Former Australia captain Steve Waugh has called for lie detector tests to be introduced in a bid to combat the problem of match-fixing in cricket.
Waugh has undergone a polygraph examination and called on current internationals to follow his lead.
The 46-year-old believes the technology could be of use within the international game.
He said: "I was convinced that anybody with something to hide would be found out by this process."
Ahead of his side's four-Test series against India, England captain Andrew Strauss gave cautious backing to Waugh's ideas.
"I am in favour of anything that helps us to get to the bottom of any wrong-doing," Strauss told reporters at Lord's.
"I think it is vitally important for the game of cricket going forward that it is as clean as possible.
"The devil is always in the detail with things like this. I don't know exactly how lie-detectors work and how accurate they are, but I like the idea of it.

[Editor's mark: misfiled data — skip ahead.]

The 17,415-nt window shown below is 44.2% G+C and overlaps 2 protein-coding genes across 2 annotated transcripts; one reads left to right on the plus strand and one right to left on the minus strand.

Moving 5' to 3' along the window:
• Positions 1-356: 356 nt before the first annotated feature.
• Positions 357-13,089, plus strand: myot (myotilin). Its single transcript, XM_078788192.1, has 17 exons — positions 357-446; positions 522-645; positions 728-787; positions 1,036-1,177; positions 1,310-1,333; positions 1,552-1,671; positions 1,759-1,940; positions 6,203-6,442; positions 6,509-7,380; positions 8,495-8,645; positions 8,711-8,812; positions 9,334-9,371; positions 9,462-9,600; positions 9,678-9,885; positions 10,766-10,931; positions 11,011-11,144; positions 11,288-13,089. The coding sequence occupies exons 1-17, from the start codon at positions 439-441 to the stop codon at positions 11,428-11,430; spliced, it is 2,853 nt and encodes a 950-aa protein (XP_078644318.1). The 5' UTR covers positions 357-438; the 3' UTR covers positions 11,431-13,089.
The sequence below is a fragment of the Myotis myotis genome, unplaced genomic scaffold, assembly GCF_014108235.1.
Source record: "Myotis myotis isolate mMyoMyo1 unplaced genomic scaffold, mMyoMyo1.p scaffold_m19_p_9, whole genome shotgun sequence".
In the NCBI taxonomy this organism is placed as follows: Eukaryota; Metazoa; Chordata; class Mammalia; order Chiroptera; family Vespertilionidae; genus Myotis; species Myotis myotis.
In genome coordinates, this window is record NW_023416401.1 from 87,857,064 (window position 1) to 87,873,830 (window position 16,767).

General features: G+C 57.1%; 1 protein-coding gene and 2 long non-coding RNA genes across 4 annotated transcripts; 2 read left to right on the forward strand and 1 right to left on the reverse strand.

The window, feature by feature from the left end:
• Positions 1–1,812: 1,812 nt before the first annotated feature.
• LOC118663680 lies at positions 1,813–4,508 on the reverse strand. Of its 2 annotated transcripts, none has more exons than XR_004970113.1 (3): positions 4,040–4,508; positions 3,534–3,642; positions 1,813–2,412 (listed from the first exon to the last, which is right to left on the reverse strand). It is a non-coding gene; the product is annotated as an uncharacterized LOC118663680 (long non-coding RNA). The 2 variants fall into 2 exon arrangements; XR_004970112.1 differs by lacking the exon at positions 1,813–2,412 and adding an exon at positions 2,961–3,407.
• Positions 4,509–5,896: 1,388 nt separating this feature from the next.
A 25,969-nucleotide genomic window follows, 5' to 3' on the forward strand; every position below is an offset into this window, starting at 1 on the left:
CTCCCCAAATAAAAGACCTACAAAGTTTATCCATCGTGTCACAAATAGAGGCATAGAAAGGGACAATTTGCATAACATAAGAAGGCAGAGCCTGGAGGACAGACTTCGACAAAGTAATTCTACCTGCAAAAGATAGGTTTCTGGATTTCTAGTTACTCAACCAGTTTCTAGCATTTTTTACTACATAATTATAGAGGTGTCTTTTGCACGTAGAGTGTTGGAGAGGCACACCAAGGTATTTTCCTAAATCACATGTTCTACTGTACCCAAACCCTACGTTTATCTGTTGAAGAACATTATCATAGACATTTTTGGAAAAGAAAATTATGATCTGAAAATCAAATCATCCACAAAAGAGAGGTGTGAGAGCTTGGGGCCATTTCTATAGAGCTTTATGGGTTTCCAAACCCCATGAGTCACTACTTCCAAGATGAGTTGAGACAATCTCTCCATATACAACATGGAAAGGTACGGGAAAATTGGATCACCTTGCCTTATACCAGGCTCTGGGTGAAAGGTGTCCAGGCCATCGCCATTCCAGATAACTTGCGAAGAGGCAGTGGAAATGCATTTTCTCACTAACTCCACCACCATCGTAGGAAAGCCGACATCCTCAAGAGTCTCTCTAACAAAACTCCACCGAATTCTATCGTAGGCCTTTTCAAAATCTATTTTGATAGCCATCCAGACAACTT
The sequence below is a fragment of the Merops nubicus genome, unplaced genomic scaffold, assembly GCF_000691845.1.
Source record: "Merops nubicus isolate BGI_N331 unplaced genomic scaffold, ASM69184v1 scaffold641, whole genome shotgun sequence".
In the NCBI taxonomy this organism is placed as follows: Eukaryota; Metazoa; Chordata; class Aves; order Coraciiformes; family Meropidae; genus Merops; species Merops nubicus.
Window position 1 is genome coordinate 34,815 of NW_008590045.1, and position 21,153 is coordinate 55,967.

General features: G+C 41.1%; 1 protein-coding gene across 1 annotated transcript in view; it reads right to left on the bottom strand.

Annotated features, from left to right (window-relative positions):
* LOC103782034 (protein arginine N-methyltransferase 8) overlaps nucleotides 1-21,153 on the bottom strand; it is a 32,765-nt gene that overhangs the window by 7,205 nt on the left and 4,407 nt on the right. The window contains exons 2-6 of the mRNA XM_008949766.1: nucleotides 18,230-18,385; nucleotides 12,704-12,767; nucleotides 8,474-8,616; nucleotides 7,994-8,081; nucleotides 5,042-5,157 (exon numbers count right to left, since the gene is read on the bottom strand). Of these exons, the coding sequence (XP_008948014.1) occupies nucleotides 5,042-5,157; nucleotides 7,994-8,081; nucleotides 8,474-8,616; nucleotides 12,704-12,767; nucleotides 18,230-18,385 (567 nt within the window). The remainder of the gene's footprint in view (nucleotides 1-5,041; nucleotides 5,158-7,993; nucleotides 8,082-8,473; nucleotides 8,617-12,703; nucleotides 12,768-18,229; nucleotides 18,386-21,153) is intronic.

"I like the idea of us getting down to the nitty-gritty, finding out if any wrongdoing is going on."
India captain Mahendra Singh Dhoni declined to comment on the issue.
Waugh - who scored 10,927 Test runs for Australia - was speaking at Lord's in his capacity as a member of the MCC's World Cricket Committee.
He believes lie detectors could be used to clear people who have been wrongly accused of fixing and to reassure fans that they are seeing authentic, competitive cricket.
"As a former captain I know you never ask a player to do something you are not willing to do yourself," he said.
"So on 7 April I went to Melbourne and went through the process of a polygraph test.
"There are a lot of rumours about match-fixing and spot-fixing and I don't like that. So this is about giving the public some confidence that the game is being played in the right way.
"We're looking for ambassadors or advocates to put up a hand and say they would undergo a polygraph to be a role model for their team."